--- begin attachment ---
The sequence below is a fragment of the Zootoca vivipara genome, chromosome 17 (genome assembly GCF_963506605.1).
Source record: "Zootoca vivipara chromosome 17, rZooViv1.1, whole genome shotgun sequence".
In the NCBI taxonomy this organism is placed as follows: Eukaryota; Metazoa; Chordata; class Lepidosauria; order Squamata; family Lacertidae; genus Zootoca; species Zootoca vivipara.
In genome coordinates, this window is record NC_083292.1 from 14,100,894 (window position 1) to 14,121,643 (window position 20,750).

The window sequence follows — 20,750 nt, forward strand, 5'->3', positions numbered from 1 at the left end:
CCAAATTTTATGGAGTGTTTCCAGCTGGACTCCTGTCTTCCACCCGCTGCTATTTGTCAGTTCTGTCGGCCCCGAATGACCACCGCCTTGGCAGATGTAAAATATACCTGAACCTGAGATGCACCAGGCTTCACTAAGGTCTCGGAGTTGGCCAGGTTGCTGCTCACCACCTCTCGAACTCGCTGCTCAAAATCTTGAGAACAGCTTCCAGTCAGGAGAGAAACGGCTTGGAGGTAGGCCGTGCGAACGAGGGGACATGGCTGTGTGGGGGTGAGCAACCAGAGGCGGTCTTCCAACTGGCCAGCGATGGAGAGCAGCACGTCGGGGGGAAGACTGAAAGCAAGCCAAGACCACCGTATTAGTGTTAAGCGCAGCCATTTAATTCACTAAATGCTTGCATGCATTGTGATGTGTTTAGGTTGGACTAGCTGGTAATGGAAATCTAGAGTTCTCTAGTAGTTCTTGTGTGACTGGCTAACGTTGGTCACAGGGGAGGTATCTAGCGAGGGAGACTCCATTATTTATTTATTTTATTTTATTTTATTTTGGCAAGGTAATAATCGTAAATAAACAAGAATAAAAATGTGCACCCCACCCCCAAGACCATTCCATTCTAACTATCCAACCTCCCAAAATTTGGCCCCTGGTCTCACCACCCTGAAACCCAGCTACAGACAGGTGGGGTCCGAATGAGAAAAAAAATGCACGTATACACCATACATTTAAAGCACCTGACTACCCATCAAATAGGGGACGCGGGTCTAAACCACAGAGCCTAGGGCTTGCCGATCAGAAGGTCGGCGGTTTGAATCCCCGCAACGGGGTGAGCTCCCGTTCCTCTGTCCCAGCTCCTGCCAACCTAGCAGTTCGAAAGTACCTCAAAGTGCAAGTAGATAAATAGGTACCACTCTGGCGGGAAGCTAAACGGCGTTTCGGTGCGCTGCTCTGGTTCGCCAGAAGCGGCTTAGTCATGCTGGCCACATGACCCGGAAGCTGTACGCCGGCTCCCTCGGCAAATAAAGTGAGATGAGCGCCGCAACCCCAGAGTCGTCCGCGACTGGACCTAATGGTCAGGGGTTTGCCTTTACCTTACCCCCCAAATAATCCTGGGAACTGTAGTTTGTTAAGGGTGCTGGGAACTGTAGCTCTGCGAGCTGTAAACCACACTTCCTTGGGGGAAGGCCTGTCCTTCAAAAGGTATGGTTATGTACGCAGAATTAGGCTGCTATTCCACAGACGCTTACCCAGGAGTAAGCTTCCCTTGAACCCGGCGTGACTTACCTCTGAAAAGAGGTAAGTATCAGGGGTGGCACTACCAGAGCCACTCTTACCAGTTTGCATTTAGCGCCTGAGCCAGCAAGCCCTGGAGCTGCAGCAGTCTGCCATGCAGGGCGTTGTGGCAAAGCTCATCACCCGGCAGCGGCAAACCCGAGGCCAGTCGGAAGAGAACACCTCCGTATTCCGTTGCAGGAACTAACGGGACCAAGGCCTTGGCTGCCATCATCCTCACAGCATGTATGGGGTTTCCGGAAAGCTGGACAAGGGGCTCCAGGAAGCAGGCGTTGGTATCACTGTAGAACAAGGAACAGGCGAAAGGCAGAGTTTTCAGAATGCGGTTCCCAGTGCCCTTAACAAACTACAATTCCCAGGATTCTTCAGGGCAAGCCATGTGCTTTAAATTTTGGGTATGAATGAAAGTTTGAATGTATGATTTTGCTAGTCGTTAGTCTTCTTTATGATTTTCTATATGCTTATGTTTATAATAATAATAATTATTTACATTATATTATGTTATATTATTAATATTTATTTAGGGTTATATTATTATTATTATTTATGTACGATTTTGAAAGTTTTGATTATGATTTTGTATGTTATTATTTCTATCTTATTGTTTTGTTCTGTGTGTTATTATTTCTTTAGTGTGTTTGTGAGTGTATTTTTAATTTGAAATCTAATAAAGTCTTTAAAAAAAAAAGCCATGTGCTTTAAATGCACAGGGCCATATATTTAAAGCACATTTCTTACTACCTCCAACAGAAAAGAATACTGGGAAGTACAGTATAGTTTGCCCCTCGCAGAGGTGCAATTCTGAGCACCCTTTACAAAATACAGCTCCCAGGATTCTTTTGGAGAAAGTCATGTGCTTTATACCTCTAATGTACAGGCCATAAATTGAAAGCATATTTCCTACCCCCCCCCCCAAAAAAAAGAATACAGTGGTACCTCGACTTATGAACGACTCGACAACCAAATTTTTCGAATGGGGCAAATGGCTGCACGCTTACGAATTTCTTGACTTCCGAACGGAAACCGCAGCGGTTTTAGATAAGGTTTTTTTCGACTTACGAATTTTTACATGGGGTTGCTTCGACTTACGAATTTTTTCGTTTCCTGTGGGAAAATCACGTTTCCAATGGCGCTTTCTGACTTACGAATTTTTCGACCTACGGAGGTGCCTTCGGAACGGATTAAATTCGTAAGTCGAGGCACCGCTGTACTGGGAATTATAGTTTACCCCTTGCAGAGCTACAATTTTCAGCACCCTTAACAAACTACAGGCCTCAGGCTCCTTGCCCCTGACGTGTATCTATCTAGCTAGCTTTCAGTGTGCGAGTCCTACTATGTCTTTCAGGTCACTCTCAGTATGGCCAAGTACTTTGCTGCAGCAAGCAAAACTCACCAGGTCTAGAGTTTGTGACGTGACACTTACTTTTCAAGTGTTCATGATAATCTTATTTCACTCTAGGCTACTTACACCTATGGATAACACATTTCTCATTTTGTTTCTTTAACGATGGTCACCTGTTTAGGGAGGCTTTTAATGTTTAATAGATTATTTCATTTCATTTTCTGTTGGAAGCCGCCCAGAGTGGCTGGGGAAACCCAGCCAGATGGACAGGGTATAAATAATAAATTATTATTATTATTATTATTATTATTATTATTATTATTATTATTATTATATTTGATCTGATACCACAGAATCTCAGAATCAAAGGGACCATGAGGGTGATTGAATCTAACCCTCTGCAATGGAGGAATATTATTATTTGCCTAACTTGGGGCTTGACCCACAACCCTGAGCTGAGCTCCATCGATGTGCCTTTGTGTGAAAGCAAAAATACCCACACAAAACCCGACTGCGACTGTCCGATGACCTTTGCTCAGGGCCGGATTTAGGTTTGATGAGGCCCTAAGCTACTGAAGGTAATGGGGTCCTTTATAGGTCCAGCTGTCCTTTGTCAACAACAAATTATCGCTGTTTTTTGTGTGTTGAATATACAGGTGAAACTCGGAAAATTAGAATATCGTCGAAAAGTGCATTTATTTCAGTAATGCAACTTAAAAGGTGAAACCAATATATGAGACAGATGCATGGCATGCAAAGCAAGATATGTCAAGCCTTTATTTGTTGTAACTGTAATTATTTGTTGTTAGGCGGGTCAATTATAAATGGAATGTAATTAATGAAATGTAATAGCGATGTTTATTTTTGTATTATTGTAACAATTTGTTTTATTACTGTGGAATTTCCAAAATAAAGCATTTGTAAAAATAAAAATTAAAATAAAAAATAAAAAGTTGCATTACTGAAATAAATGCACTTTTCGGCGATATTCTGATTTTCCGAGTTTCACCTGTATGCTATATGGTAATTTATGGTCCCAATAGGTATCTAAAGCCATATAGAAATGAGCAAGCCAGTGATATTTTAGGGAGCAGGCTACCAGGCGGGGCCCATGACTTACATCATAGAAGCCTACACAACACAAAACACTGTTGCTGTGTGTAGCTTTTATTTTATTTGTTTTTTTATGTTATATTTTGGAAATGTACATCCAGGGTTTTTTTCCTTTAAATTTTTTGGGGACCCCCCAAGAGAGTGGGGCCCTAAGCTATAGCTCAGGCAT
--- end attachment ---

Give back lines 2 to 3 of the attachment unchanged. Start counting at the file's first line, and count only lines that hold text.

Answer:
Source record: "Zootoca vivipara chromosome 17, rZooViv1.1, whole genome shotgun sequence".
In the NCBI taxonomy this organism is placed as follows: Eukaryota; Metazoa; Chordata; class Lepidosauria; order Squamata; family Lacertidae; genus Zootoca; species Zootoca vivipara.